Cricket can be a dangerous sport. We only have to look to incidents in recent years to understand how hazardous it can get. Who can forget the horrific injuries Stuart Broad suffered in 2014 when struck in the face by a Varun Aaron bouncer? Injuries to his nose and eyes left him shaken for matches to come, with his confidence clearly shaken. While we all know that head injuries can be traumatic to the player, the laws previously stated that if a player comes off because of concussion – or expected concussion – the team loses a player without replacement. Finally, the ICC is making some much needed changes to the rules – and in my opinion, it couldn’t come soon enough.
Concussion replacements will now be available for the first time in English county cricket during the 2018 season. This now means that teams will be able to replace a player who has concussion or a suspected concussion.
But, there are catches. The substitute will be eligible to bat and bowl in the game, so long as they are deemed a ‘like for like’ replacement by match officials. This rule essentially means that the substitution must aim to replace the resource lost by the affected side- but not so much that they are advantaged by a concussion replacement. By doing so, the safety of the player is put first, rather than using the swap as a tactical advantage. Should the injured player be a specialist batsman, their team would not gain permission to replace him with a specialist bowler. This decision will be made by the Cricket Liaison Officer or the umpire if a Liaison Officer isn’t present.
For me, this change is absolutely welcome. Although some may say that there are other more dangerous sports out there, such as rugby, the health and safety of the players must be taken into account at all times. Dangerous accidents can happen – and it’s the job of cricket’s officials to minimise any risk after they do.
All of these changes are of course following Sam Harper’s high-profile injury. The diminutive wicketkeeper, one of the most highly-rated young wicketkeepers in the country playing in just his sixth first-class game, was felled in a “freak accident” when South Australia’s Jake Lehmann inadvertently collected him in the helmet with his bat. After weeks in the hospital, something still wasn’t right for Victoria player Harper. Basic tasks had become a chore. After some time, Harper thankfully recovered – yet his concussion opened a much wider debate.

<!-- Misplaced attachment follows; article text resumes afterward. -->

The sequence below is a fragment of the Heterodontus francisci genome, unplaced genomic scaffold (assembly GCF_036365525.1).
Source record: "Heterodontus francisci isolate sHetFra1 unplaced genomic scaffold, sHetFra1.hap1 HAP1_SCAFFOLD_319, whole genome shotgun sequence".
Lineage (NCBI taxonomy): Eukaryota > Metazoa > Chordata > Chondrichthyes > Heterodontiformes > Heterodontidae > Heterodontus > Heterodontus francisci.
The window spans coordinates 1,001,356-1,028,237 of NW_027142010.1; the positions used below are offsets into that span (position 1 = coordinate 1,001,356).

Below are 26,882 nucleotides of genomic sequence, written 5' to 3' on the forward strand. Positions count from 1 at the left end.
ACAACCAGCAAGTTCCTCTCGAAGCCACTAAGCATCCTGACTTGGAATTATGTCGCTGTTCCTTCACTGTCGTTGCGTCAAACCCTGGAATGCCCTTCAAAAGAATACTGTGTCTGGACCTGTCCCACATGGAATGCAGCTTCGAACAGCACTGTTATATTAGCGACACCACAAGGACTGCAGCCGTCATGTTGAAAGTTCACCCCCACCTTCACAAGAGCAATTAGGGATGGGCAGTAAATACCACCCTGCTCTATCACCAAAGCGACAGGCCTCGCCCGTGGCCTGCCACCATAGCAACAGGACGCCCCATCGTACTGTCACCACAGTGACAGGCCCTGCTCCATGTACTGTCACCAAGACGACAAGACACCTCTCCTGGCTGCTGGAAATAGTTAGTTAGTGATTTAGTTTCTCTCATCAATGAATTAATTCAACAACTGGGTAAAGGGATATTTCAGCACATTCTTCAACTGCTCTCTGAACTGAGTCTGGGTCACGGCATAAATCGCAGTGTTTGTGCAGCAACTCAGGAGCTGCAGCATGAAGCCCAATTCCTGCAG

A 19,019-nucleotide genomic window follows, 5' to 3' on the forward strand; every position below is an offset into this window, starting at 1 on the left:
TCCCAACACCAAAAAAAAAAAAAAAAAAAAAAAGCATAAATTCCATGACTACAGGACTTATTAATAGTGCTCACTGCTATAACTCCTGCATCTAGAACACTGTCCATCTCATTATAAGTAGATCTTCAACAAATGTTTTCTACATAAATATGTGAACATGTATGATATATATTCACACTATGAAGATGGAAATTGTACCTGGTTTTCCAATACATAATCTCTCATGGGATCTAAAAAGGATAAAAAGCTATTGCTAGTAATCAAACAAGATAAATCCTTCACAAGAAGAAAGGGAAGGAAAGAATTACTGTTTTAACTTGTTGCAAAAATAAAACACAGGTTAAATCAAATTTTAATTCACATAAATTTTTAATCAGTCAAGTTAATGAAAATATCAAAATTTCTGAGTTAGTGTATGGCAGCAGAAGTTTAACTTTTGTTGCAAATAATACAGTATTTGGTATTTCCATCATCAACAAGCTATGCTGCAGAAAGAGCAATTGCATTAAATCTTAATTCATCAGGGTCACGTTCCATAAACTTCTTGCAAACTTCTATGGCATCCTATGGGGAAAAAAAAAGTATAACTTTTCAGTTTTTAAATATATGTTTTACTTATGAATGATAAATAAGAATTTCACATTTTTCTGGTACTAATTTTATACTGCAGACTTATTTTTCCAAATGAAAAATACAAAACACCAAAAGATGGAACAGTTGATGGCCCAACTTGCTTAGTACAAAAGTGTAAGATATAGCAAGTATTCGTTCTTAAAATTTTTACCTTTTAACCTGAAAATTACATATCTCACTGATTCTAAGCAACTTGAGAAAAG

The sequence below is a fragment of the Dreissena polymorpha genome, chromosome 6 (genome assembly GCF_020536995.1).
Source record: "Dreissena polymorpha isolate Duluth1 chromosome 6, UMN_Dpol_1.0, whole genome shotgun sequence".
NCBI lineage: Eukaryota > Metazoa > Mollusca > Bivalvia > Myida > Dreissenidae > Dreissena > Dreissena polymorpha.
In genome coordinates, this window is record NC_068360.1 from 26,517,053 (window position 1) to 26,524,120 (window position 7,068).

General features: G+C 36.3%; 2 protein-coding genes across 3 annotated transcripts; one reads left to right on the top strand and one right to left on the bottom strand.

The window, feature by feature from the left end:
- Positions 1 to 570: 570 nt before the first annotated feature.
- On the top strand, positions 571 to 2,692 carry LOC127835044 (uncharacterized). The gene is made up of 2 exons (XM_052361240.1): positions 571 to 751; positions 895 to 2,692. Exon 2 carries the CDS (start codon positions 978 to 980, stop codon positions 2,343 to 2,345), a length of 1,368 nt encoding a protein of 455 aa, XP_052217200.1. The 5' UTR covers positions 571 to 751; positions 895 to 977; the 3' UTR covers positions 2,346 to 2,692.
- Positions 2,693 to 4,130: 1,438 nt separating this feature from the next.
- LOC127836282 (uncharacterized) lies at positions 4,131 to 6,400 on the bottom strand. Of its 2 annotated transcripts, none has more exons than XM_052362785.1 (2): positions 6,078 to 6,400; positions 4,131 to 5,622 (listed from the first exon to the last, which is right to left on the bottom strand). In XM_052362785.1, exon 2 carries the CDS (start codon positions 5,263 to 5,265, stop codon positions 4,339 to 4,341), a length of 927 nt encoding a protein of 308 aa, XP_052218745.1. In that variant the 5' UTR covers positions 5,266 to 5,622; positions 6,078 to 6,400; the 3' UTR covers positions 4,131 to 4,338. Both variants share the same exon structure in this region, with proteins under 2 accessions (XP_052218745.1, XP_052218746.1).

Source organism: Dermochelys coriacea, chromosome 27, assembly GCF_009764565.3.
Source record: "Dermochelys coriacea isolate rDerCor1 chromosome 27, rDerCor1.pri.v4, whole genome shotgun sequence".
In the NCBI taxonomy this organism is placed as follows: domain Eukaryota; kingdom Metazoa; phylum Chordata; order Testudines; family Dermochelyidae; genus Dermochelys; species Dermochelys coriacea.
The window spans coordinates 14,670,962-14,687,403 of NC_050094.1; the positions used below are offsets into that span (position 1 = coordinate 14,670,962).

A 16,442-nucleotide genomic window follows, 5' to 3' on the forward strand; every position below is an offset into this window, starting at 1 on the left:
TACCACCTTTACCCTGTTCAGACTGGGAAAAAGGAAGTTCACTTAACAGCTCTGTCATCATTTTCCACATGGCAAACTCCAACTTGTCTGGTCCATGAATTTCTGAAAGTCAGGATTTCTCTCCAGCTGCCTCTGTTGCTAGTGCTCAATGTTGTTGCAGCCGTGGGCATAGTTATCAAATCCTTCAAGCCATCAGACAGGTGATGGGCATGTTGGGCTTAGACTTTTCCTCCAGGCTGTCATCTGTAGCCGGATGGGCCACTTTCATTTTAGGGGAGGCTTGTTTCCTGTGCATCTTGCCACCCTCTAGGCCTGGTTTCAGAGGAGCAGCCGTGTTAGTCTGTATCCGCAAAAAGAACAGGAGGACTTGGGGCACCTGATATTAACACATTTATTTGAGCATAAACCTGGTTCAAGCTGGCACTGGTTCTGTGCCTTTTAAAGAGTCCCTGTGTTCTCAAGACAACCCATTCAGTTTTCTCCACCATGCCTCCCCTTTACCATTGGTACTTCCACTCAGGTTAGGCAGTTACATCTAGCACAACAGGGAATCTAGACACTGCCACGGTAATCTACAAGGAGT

His team, Victoria, weren’t allowed to make a replacement for Harper. This meant Victoria had to play out the match with 10 men, with the Bushrangers players publicly questioned why they had been denied a replacement. CA clarified the match would have lost its first-class status with points forfeited had a replacement been used. This led many players, officials, coaches and fans to question the rule that seemed detrimental to the safety of the players and the spirit of cricket.
With these rules now coming into place, cricket is sure to become a safer and fairer game. I, for one, believe that this is a great step forward for the sport. We know accidents happen – Stuart Broad and Sam Harper are just 2 examples of that. Moving forward, we need to know that players are protected and injuries aren’t disadvantages. Cricket is a great competition – let’s keep it that way!